Well actually there was a guitar at home that had been bought for my brother, Noel, and when he discovered that you had to work hard to play a guitar he threw it aside. So, I was at home sick from school one day and I remember picking it up. The dog had been at it at this stage so it was in bits  and it a wasn't tuned at all. I picked out a song called "The Boys From The County Armagh" (made hugely famous in Ireland in the mid-1950s by Donegal singer, Bridie Gallagher). Then a cousin of mine was visiting one night and when he saw me foothering (messing) he said 'I have an oul' book that will help you along the way'. When I read it, I discovered that a guitar had to be tuned, so "The Boys From The County Armagh" didn't make sense anymore. But by now, I was really bitten by the music and when I heard The Beatles for the first time with "Love Me, Do", I was kinda hooked from then on.

This would have been sometime in 1963?
Yeah, I suppose it must have been. I got myself a good instrument then  - it cost sixty-three guineas, which was serious bread in the early 60s, and I got it in a place called Peter Dempsey's Music Store in Mallow Street in Limerick. He allowed me to pay for it at ten shillings a week - I don't know how I was paying for it, to be honest with you. It was a Hagstrom, which is the same make I'm playing here in GaIway tonight, but it was the 12-string version of it. I remember I bought it from a catalogue without even playing it. Dempsey wrote off to Waltons in Dublin for it and  it came down on the train in a box! I brought it home on the bus and pulled it out. Suddenly, we were dealing with the real thing. I couldn't manage the twelve strings - I could barely manage on the six ! - so I took off six and that was my guitar from then on.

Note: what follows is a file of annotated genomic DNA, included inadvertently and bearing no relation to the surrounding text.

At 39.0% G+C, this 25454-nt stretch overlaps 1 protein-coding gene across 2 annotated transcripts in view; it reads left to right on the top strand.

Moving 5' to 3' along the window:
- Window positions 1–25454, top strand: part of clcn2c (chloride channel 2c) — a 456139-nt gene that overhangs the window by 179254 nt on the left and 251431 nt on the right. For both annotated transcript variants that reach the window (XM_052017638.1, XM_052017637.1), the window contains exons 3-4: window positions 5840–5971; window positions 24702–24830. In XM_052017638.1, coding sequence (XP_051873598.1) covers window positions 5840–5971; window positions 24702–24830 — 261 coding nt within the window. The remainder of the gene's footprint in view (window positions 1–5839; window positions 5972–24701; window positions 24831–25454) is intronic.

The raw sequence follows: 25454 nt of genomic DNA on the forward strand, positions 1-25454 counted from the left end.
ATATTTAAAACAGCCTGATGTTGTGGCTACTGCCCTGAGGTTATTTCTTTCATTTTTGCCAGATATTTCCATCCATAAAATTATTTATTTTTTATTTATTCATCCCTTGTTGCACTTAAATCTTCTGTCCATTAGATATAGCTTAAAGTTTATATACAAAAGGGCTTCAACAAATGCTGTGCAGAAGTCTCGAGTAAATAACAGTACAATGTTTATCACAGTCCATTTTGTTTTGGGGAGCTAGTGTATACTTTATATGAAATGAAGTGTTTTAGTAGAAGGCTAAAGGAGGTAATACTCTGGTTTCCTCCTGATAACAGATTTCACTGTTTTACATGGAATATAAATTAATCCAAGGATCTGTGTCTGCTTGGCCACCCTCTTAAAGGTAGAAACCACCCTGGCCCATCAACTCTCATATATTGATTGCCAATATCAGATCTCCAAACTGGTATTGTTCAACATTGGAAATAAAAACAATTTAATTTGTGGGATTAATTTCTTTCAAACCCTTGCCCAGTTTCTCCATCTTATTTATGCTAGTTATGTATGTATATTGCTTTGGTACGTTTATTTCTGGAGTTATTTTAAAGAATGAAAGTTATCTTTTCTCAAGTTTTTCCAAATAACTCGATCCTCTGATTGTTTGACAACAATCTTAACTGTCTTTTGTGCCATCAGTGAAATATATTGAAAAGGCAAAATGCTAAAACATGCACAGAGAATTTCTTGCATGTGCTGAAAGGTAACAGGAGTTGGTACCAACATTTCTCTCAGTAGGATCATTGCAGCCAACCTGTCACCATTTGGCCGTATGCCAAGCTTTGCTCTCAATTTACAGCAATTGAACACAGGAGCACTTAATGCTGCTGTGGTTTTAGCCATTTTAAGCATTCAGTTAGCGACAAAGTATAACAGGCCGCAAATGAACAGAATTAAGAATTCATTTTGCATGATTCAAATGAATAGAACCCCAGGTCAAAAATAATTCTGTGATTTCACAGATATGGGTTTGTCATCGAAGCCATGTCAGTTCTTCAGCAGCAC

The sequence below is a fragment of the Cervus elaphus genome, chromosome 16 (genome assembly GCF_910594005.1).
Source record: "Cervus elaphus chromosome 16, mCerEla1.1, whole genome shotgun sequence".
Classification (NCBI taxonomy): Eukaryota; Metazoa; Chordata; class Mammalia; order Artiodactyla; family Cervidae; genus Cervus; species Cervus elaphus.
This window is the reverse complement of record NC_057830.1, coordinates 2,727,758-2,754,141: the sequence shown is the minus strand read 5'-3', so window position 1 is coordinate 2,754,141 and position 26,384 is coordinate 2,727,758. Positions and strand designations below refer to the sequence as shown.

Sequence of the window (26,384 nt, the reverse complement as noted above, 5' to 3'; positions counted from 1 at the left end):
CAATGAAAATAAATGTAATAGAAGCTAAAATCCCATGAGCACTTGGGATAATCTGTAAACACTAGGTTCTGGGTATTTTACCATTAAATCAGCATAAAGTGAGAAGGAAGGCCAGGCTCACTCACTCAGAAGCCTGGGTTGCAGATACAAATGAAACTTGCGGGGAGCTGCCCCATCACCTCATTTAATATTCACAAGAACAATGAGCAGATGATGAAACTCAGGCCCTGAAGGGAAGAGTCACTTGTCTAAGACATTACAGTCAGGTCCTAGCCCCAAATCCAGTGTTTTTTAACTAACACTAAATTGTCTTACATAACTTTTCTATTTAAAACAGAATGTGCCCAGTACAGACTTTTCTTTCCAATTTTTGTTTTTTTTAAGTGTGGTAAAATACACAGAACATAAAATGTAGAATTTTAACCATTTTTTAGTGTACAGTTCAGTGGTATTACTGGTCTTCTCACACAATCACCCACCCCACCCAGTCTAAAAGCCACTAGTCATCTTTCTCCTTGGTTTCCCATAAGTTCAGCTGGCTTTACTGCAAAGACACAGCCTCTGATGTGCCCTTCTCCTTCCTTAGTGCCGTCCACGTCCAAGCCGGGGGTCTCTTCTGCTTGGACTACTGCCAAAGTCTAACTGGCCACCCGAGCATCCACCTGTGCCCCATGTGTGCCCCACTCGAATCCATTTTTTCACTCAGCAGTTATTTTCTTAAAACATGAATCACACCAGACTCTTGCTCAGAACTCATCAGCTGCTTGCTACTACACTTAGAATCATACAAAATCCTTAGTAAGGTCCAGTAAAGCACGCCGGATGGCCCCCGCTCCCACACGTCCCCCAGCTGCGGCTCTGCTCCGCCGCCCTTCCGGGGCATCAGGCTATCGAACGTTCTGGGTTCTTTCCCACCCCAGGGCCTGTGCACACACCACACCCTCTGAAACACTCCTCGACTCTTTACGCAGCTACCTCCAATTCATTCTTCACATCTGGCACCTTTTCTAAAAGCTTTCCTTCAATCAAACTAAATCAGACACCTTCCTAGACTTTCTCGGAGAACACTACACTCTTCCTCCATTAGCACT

Mick moved to Galway after leaving school and worked with the ESB (Ireland's national electricity power supply company) for two years. There, he worked by day and sang in a pub called The Golden Key by night ("scaring off a few of the resident local alcoholics in the process"). He was pleasantly surprised to learn that he would be paid for his troubles ("the landlady, Mrs. Mclnemey, started me out on a pound") and he worked his way through cover versions of songs by people like Woody Guthrie and Ramblin' Jack Elliot. Eventually he was asked to join The Ronnie Burke Trio (with Burke and Gerry Macken) and ended up doing seven nights a weeks with them in the Sacre Coeur Hotel in the Galway seaside suburb of Salthill.

How did you turn professional?
I was being paid eight pounds by the ESB and twenty pounds by Ronnie, so I began to see the light and started thinking that maybe I'd be better off on the road. I didn't even know what the "road" was then and it was a risky thing that completely freaked my parents. I'd be freaked myself now if my daughter did the same thing and said that she was going to leave school or whatever. So, I went to Dublin, not even knowing what was there, but ended up playing in little folk clubs like downstairs in Slatterys in Capel Street and The Coffee Kitchen. It was real survival stuff but my brother, David (the well known journalist and presenter of current affairs programmes on the Irish broadcasting service) was living in Dublin so I kind of bunked down with him.